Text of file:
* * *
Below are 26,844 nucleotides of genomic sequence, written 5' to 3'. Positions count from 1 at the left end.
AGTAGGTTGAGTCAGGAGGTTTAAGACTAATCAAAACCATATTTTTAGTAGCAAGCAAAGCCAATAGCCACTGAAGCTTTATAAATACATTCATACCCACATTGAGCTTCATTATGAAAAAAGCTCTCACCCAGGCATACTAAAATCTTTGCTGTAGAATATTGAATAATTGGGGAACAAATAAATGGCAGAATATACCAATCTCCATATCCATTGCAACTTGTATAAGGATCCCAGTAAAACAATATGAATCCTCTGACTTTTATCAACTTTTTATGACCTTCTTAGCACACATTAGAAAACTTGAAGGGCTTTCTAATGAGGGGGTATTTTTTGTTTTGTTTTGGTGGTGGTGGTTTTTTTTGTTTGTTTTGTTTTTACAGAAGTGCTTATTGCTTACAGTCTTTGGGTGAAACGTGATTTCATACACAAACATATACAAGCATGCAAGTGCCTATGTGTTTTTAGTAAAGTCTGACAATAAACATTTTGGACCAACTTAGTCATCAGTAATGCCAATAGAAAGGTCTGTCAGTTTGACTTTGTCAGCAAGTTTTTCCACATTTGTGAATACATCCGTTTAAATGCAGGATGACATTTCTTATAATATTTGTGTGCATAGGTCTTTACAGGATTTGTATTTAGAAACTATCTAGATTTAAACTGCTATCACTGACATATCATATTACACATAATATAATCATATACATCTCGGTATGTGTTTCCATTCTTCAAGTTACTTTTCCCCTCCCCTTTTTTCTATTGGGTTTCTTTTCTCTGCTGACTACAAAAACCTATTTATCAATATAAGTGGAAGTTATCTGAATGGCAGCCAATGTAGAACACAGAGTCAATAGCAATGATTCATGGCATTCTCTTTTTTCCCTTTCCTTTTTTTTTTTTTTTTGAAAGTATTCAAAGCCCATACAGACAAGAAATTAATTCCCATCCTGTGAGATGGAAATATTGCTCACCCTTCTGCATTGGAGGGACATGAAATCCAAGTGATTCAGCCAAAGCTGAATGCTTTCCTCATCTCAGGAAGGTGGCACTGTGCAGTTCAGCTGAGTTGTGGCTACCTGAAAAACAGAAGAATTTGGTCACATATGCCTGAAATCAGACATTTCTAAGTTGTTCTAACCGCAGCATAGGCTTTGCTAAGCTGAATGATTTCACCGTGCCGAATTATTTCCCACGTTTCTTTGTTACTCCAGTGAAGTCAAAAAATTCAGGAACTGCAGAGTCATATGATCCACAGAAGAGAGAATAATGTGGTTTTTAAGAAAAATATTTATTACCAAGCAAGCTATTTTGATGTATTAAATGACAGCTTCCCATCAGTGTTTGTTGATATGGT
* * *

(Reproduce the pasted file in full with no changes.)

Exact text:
Below are 26,844 nucleotides of genomic sequence, written 5' to 3'. Positions count from 1 at the left end.
AGTAGGTTGAGTCAGGAGGTTTAAGACTAATCAAAACCATATTTTTAGTAGCAAGCAAAGCCAATAGCCACTGAAGCTTTATAAATACATTCATACCCACATTGAGCTTCATTATGAAAAAAGCTCTCACCCAGGCATACTAAAATCTTTGCTGTAGAATATTGAATAATTGGGGAACAAATAAATGGCAGAATATACCAATCTCCATATCCATTGCAACTTGTATAAGGATCCCAGTAAAACAATATGAATCCTCTGACTTTTATCAACTTTTTATGACCTTCTTAGCACACATTAGAAAACTTGAAGGGCTTTCTAATGAGGGGGTATTTTTTGTTTTGTTTTGGTGGTGGTGGTTTTTTTTGTTTGTTTTGTTTTTACAGAAGTGCTTATTGCTTACAGTCTTTGGGTGAAACGTGATTTCATACACAAACATATACAAGCATGCAAGTGCCTATGTGTTTTTAGTAAAGTCTGACAATAAACATTTTGGACCAACTTAGTCATCAGTAATGCCAATAGAAAGGTCTGTCAGTTTGACTTTGTCAGCAAGTTTTTCCACATTTGTGAATACATCCGTTTAAATGCAGGATGACATTTCTTATAATATTTGTGTGCATAGGTCTTTACAGGATTTGTATTTAGAAACTATCTAGATTTAAACTGCTATCACTGACATATCATATTACACATAATATAATCATATACATCTCGGTATGTGTTTCCATTCTTCAAGTTACTTTTCCCCTCCCCTTTTTTCTATTGGGTTTCTTTTCTCTGCTGACTACAAAAACCTATTTATCAATATAAGTGGAAGTTATCTGAATGGCAGCCAATGTAGAACACAGAGTCAATAGCAATGATTCATGGCATTCTCTTTTTTCCCTTTCCTTTTTTTTTTTTTTTTGAAAGTATTCAAAGCCCATACAGACAAGAAATTAATTCCCATCCTGTGAGATGGAAATATTGCTCACCCTTCTGCATTGGAGGGACATGAAATCCAAGTGATTCAGCCAAAGCTGAATGCTTTCCTCATCTCAGGAAGGTGGCACTGTGCAGTTCAGCTGAGTTGTGGCTACCTGAAAAACAGAAGAATTTGGTCACATATGCCTGAAATCAGACATTTCTAAGTTGTTCTAACCGCAGCATAGGCTTTGCTAAGCTGAATGATTTCACCGTGCCGAATTATTTCCCACGTTTCTTTGTTACTCCAGTGAAGTCAAAAAATTCAGGAACTGCAGAGTCATATGATCCACAGAAGAGAGAATAATGTGGTTTTTAAGAAAAATATTTATTACCAAGCAAGCTATTTTGATGTATTAAATGACAGCTTCCCATCAGTGTTTGTTGATATGGT